January–March

April–June

July–September

  • 2 July – Richard Toy, architect (born 1911)
  • 22 July – Jack Bergin, neurologist, anti-abortion campaigner (born 1921)
  • 25 July
  • 31 July – Joan Cochran, social reformer, sex educator, teacher (born 1912)
  • 1 August – Colin Gray, World War II fighter ace (born 1914)
  • 8 August – Dot McNab, military administrator, political organizer (born 1921)
  • 13 August – Bruce Grant, alpine skier (born 1963)
  • 14 August – Freda White, show-jumper and racehorse trainer (born 1909)
  • 25 August – Erich Geiringer, physician, peace activist, writer (born 1917)
  • 27 August – Sir Geoffrey Roberts, military aviator and leader, airline manager (born 1906)
  • 1 September – Sylvia Chapman, doctor (born 1896)
  • 2 September – Ivan Vodanovich, rugby union player, coach and administrator (born 1930)
  • 3 September – Sir Lance Adams-Schneider, politician, diplomat (born 1919)
  • 5 September
  • 11 September – Peter McIntyre, painter and author (born 1910)
  • 21 September – Alan Deere, air force pilot (born 1917)
  • 24 September – Peter Butler, trade unionist, politician (born 1901)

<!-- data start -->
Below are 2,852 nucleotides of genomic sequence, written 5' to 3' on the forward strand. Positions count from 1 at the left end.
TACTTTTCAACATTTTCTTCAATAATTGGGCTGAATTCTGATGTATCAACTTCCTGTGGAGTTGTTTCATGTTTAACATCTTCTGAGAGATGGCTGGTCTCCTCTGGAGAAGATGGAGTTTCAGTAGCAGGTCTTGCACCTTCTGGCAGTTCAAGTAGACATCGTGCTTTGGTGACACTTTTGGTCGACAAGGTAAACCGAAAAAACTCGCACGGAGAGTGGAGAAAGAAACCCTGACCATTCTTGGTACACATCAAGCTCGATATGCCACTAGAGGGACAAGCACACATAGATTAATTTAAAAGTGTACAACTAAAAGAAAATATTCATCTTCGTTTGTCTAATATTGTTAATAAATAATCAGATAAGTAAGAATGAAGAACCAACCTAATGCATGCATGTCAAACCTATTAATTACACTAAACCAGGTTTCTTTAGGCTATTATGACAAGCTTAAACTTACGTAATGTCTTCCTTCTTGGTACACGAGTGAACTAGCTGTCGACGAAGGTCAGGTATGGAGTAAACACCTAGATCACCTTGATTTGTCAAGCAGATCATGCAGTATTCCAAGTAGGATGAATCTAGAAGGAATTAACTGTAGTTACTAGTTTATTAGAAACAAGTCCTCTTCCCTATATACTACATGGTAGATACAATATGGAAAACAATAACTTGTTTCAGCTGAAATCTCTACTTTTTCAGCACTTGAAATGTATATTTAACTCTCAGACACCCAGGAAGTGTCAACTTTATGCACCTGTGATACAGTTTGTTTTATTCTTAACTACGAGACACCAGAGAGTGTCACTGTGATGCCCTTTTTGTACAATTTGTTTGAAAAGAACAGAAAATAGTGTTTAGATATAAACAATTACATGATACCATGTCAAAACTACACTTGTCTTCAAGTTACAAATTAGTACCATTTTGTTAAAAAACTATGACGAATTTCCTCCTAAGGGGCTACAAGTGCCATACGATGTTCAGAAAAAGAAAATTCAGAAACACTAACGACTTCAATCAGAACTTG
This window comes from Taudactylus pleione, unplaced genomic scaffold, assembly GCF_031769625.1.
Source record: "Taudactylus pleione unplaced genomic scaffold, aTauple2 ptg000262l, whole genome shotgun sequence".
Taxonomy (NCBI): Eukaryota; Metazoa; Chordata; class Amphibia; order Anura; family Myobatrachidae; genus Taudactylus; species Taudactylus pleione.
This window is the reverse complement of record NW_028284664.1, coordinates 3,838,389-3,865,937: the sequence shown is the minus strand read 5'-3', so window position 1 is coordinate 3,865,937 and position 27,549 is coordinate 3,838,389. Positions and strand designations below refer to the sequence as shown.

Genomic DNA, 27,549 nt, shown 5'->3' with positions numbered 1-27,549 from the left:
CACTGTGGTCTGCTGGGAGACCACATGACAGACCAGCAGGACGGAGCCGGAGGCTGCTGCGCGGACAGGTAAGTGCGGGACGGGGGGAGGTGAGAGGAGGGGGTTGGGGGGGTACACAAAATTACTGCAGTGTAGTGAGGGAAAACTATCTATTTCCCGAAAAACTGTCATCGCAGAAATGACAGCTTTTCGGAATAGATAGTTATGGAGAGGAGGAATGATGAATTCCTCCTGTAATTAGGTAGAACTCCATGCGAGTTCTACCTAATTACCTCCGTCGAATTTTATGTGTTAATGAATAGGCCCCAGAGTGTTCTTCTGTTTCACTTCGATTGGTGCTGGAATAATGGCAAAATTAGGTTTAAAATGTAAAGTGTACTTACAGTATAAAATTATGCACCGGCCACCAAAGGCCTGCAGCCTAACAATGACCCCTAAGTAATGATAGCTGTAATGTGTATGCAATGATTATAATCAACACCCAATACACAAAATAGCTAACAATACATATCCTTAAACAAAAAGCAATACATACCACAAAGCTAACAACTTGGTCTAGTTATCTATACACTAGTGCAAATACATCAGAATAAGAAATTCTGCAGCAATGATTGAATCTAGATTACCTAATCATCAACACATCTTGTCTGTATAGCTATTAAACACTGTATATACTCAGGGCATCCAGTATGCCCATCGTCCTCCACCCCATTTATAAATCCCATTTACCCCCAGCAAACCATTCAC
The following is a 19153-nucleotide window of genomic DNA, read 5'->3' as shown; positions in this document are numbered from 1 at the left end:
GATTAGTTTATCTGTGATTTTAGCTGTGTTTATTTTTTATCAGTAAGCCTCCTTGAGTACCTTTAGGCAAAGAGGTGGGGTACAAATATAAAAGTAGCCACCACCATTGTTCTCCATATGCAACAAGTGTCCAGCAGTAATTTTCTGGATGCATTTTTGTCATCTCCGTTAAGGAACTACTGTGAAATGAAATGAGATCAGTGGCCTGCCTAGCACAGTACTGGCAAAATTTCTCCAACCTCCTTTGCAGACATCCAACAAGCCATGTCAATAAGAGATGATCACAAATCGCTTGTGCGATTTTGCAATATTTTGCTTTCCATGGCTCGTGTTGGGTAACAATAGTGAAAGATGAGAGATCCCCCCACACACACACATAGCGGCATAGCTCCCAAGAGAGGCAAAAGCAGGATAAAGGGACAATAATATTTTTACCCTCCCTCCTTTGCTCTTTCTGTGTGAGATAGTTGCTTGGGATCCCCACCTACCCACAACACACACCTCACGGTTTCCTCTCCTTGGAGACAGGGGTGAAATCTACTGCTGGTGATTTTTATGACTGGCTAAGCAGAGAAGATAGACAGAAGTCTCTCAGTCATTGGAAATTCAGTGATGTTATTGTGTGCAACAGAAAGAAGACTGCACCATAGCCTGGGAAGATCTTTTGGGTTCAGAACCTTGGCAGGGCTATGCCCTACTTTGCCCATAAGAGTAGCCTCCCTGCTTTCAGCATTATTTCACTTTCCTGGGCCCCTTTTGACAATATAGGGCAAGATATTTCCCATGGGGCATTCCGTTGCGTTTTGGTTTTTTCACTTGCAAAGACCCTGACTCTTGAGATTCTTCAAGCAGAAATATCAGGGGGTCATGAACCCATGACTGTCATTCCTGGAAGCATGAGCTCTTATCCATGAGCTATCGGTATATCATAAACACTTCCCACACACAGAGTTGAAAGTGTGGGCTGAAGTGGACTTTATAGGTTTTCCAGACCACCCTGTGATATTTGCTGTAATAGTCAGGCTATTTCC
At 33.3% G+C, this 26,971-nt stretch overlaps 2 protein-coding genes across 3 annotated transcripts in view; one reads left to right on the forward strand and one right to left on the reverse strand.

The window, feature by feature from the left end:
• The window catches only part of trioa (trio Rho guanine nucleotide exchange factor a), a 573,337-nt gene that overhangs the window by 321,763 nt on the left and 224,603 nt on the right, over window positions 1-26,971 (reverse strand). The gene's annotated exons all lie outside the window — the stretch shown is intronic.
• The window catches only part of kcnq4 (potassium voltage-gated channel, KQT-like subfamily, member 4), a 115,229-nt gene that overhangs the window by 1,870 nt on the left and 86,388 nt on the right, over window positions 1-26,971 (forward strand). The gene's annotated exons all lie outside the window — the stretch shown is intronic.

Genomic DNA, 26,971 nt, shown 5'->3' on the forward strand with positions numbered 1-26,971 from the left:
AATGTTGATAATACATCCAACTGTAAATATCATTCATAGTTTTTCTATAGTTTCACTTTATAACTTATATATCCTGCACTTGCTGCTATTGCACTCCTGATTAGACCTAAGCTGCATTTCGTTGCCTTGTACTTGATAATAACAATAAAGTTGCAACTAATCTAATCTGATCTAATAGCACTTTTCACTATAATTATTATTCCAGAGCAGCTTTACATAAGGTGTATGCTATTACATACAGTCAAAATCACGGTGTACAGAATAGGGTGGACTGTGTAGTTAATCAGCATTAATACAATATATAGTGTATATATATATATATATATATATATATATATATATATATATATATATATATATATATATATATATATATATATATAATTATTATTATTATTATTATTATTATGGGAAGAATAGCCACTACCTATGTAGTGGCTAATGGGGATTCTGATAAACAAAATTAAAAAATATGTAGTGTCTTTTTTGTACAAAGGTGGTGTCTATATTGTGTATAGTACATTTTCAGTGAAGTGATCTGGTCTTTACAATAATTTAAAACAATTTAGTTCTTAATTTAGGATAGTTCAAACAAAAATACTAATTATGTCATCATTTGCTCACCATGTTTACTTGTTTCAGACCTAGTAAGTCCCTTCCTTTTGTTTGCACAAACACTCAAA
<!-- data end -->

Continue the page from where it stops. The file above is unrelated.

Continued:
October–December

  • 15 October – Poul Gnatt, ballet dancer, balletmaster (born 1923)
  • 16 October – Cam Campion, politician (born 1943)
  • 23 October – Harold Taylor, mathematician, physicist, university administrator, architectural historian (born 1907)
  • 25 October – Noel Crump, swimmer (born 1916)
  • 29 October – Fred Gerbic, politician (born 1932)
  • 31 October – Sir Wallace (Bill) Rowling, 30th Prime Minister of New Zealand (born 1927)
  • 5 November – Gordon Walters, painter (born 1919)
  • 13 November – Dale Trendall, classical art historian, university administrator (born 1909)
  • 20 November – George Burns, rower (born 1919)
  • 1 December – Colin Tapley, actor (born 1907)
  • 11 December – Euan Robertson, athlete (born 1948)
  • 21 December – Charlie Tumahai, musician, songwriter (born 1949)
  • 28 December – Kendrick Smithyman, poet (born 1922)

Full date unknown

References

  1. ^ Statistics New Zealand:Historical Population Estimates
  2. ^ [3]
  3. ^ "Waikato Independent". Cambridge Museum. 
  4. ^ de Havilland DHC-8 ZK-NEY, controlled flight into terrain, near Palmerston North, 9 June 1995
  5. ^ "Awards 1988". Listing. NZ Music Awards. Retrieved 28 September 2012. 
  6. ^ "1995 New Zealand Music Awards". Web page. RIANZ. Retrieved 28 September 2012. 
  7. ^ Temin, Christine (12 August 2004). "Black Grace troupe melds Maori culture and modern dance". The Boston Globe (Globe Newspaper Company). Retrieved 5 April 2008. 
  8. ^ List of NZ Trotting cup winners
  9. ^ Auckland Trotting cup at hrnz.co.nz
  10. ^ "New Zealand champion shot / Ballinger Belt winners". National Rifle Association of New Zealand. Retrieved 11 October 2014. 
  11. ^ Chatham Cup records, nzsoccer.com

See also